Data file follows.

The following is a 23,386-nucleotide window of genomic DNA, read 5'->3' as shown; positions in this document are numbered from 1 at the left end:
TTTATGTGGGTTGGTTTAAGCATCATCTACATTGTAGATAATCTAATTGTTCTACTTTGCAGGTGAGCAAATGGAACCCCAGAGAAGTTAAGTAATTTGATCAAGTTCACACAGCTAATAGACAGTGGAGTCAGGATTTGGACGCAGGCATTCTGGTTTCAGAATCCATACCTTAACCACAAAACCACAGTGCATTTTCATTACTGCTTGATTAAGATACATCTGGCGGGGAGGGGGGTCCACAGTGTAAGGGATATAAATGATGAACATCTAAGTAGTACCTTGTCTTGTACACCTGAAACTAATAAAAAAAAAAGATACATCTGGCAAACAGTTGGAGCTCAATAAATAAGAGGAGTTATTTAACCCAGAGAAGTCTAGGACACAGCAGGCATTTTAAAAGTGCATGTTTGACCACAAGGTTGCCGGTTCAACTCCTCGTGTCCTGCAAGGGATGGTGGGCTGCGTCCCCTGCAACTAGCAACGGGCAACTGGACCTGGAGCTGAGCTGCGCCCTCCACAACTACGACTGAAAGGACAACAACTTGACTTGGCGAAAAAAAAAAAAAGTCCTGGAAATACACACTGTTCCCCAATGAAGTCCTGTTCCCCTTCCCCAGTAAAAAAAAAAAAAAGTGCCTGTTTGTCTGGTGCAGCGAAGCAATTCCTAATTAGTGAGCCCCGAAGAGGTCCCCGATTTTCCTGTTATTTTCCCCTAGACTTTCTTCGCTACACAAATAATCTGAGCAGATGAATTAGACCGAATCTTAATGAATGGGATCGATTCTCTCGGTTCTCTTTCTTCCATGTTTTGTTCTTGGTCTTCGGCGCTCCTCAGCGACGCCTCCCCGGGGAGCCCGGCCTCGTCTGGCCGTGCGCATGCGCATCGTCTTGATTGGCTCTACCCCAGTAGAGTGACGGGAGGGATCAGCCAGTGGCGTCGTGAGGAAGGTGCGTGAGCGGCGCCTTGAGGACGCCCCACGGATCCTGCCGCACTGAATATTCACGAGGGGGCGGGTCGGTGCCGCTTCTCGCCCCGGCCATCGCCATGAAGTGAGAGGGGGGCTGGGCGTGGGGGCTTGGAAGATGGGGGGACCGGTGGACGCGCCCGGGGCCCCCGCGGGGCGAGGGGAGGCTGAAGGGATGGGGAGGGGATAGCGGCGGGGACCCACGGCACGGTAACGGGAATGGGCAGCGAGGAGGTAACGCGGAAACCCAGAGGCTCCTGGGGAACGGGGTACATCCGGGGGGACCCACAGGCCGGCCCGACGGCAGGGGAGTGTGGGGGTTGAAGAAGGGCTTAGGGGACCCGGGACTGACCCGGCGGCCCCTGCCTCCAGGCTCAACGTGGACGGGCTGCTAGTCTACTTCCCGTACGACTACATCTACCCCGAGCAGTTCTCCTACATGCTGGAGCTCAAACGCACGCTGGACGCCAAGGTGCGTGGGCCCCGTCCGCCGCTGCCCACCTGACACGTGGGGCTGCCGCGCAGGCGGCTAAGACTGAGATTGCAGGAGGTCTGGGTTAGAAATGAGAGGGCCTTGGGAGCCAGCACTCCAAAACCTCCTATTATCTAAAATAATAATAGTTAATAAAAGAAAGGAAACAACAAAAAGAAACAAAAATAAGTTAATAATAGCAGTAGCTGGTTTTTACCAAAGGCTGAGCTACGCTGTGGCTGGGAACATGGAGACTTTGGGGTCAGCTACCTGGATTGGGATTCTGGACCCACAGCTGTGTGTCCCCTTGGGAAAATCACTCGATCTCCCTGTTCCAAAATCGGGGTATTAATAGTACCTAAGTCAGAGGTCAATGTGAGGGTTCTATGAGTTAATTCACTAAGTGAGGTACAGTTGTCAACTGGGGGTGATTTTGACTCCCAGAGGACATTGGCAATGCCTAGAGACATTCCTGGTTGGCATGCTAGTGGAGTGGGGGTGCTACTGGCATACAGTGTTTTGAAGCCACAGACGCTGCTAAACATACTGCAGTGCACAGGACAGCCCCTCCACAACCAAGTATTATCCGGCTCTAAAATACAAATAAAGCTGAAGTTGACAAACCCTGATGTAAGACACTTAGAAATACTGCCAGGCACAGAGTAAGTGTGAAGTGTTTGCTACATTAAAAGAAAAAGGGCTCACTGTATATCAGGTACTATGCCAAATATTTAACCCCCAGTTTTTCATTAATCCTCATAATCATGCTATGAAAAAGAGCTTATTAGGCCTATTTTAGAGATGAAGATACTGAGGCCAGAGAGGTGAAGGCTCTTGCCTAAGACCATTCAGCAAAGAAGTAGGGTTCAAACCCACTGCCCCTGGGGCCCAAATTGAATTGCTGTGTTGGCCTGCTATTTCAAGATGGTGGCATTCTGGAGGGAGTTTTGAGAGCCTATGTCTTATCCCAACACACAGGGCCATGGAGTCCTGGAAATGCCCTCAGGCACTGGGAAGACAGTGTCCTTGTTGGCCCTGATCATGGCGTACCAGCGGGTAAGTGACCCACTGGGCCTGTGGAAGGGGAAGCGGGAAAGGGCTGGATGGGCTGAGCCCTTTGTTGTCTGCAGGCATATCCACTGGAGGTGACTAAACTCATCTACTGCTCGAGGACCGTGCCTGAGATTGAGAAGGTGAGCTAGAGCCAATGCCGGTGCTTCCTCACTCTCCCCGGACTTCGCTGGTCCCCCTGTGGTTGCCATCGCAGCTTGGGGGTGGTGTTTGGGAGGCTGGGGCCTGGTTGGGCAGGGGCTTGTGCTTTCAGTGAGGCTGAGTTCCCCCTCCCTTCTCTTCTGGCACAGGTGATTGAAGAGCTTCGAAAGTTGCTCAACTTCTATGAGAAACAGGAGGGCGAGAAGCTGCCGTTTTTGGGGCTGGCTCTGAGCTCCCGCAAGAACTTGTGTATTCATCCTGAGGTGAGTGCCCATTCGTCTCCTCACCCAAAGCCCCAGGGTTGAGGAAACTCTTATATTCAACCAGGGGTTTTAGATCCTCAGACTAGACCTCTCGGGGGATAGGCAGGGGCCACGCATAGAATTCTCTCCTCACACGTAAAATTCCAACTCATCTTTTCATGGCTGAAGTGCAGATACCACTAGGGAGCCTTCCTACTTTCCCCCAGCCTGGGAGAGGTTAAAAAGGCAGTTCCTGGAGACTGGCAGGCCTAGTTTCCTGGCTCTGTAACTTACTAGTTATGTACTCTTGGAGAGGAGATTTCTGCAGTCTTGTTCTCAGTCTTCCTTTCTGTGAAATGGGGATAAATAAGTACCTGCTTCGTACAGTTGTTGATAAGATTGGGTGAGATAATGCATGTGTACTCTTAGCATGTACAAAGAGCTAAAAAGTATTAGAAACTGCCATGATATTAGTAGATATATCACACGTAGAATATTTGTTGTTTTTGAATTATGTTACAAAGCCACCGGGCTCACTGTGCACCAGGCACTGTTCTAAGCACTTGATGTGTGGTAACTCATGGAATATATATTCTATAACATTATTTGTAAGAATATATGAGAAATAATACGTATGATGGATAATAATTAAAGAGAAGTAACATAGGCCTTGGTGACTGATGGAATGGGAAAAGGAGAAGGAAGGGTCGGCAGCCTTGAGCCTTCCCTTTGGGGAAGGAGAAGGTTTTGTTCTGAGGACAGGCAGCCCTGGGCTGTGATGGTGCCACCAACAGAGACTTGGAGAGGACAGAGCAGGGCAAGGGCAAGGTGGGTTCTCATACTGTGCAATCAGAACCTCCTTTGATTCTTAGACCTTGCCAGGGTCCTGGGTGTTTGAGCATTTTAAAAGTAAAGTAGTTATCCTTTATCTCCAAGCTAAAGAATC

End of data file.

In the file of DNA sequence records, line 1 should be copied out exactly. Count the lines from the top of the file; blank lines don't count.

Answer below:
The following is a 23,386-nucleotide window of genomic DNA, read 5'->3' as shown; positions in this document are numbered from 1 at the left end: